|CLASSIFIED | POLITICS | TERRORISM | OPINION | VIEWS|
International yesterday issued the following urgent action appeal on
Sri Lanka. For more information on Amnesty's concerns in Sri Lanka, please
visit . .
30 March 2001
UA 79/01 Fear for safety / Child soldiers SRI LANKA Chandrasekaran Udayakumar (male), aged 8 Ravichandran Prathishan (male), aged 12 One unknown child (male)
Amnesty International is concerned for the safety of three boys, eight-year-old Chandrasekaran Udayakumar, 12-year-old Ravichandran Prathishan and an unidentified friend, who are thought to have been recruited as combatants by the armed opposition group, Liberation Tigers of Tamil Eelam (LTTE).
Chandrasekaran Udayakumar left his home in the village of Ganeshapuram, Vavuniya district on 15 March. He told his parents that he was going to play with friends. He did not return home and has not been seen since. As of 29 March, there has been no news about him.
Ravichandran Prathishan left his home in the village of Anapankulam, Vavuniya district around 9am on 20 March. He said he was going to a shop near the bus stop. He was seen getting on a bus together with an unidentified friend of his age. They reportedly took their identity documents with them. Some parents in the area, believing that Ravichandran Prathishan and his friend were going to join the LTTE, reportedly prevented their children from joining.
Amnesty International has been concerned about the recruitment of children as combatants in Sri Lanka for many years, and has been campaigning for the practice to be eradicated.
In May 1998, the leadership of the LTTE told the United Nations (UN) Secretary-General's Special Representative for Children and Armed Conflict that it would not use children under the age of 18 in combat, and would not recruit anyone under the age of 17. However, since then, Amnesty International has continued to receive reports that children as young as 12 years of age are being recruited as combatants. The recruitment of children as young as eight years of age is reminiscent of the early 1990s, when both the LTTE and armed Tamil groups opposing the LTTE were recruiting very young children on a large scale.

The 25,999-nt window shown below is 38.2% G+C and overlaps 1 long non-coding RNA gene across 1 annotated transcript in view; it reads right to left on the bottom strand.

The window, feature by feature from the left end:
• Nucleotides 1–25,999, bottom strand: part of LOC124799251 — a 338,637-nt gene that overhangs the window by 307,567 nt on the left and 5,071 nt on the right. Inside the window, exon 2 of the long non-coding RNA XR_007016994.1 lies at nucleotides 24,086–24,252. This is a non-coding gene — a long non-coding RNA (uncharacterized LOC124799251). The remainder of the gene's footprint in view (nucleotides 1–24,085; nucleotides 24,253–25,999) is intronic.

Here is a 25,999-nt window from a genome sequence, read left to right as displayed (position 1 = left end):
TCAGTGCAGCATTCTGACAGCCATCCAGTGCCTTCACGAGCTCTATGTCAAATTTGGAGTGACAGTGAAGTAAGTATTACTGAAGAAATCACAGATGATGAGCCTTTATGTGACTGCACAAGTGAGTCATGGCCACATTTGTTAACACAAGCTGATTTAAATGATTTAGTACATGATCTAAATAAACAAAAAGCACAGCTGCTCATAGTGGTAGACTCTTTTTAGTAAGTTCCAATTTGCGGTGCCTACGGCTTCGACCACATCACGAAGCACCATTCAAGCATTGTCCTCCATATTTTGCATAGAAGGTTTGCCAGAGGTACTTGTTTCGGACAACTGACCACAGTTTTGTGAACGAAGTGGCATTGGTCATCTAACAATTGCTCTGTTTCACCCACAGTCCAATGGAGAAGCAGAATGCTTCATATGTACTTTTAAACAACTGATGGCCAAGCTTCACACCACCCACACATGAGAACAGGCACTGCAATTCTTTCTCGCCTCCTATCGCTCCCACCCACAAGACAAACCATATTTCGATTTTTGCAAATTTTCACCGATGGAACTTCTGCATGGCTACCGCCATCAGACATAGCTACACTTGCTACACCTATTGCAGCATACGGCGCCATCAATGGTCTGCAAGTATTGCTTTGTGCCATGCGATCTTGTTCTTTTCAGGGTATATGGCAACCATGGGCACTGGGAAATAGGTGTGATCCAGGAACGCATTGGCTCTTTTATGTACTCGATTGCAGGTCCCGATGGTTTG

LTTE representatives have admitted that some of their members are very young, but argue that they have not been forced to join. They have also promised to investigate any complaints regarding the recruitment of children under the age of 17, and that if such children are found to have been recruited, they will be released.
Amnesty International opposes the use of children under 18 as soldiers by government and armed opposition groups, whether they have been conscripted or joined on a voluntary basis. It also opposes any form of recruitment, training or deployment of children under the age of 18, including for support roles such as messengers or porters. The organization aims to promote the adoption and adherence to national, regional and international legal standards (including the Optional Protocol to the Convention on the Rights of the Child), which prohibit the military recruitment and deployment in hostilities of any person younger than eighteen years of age. It also aims to promote the recognition and enforcement of this standard by all armed forces and groups, both governmental and non-governmental.
Please send telegrams/telexes/faxes/express/airmail letters: - expressing
concern for the safety of Chandrasekaran Udayakumar and Ravichandran Prathishan,
who are thought to have been recruited by the LTTE, acknowledging that
it has not been confirmed whether they will be trained or deployed as
APPEALS TO: Anton Balasingham
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